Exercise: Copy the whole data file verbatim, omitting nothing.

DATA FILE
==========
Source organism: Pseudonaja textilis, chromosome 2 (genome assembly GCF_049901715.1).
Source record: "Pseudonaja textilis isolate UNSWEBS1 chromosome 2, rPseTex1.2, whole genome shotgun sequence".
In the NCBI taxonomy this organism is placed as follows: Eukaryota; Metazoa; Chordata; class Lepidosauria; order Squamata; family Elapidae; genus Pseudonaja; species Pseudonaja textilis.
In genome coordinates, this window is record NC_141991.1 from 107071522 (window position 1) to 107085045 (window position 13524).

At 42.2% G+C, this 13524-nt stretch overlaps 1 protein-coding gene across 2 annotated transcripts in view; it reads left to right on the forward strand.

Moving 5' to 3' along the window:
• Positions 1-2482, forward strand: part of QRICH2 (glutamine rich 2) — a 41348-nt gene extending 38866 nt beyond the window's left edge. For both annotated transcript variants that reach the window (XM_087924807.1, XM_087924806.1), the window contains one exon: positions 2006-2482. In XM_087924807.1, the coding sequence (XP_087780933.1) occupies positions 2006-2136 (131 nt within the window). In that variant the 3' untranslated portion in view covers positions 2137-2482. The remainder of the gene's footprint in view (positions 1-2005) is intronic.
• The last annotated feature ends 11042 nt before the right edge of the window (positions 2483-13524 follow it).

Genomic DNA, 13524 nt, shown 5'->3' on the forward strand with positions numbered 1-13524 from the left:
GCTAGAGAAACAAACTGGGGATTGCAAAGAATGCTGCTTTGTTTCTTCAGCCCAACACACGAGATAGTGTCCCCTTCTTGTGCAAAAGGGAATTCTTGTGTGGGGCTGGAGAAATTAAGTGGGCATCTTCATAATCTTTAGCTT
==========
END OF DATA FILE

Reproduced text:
Source organism: Pseudonaja textilis, chromosome 2 (genome assembly GCF_049901715.1).
Source record: "Pseudonaja textilis isolate UNSWEBS1 chromosome 2, rPseTex1.2, whole genome shotgun sequence".
In the NCBI taxonomy this organism is placed as follows: Eukaryota; Metazoa; Chordata; class Lepidosauria; order Squamata; family Elapidae; genus Pseudonaja; species Pseudonaja textilis.
In genome coordinates, this window is record NC_141991.1 from 107071522 (window position 1) to 107085045 (window position 13524).

At 42.2% G+C, this 13524-nt stretch overlaps 1 protein-coding gene across 2 annotated transcripts in view; it reads left to right on the forward strand.

Moving 5' to 3' along the window:
• Positions 1-2482, forward strand: part of QRICH2 (glutamine rich 2) — a 41348-nt gene extending 38866 nt beyond the window's left edge. For both annotated transcript variants that reach the window (XM_087924807.1, XM_087924806.1), the window contains one exon: positions 2006-2482. In XM_087924807.1, the coding sequence (XP_087780933.1) occupies positions 2006-2136 (131 nt within the window). In that variant the 3' untranslated portion in view covers positions 2137-2482. The remainder of the gene's footprint in view (positions 1-2005) is intronic.
• The last annotated feature ends 11042 nt before the right edge of the window (positions 2483-13524 follow it).

Genomic DNA, 13524 nt, shown 5'->3' on the forward strand with positions numbered 1-13524 from the left:
GCTAGAGAAACAAACTGGGGATTGCAAAGAATGCTGCTTTGTTTCTTCAGCCCAACACACGAGATAGTGTCCCCTTCTTGTGCAAAAGGGAATTCTTGTGTGGGGCTGGAGAAATTAAGTGGGCATCTTCATAATCTTTAGCTT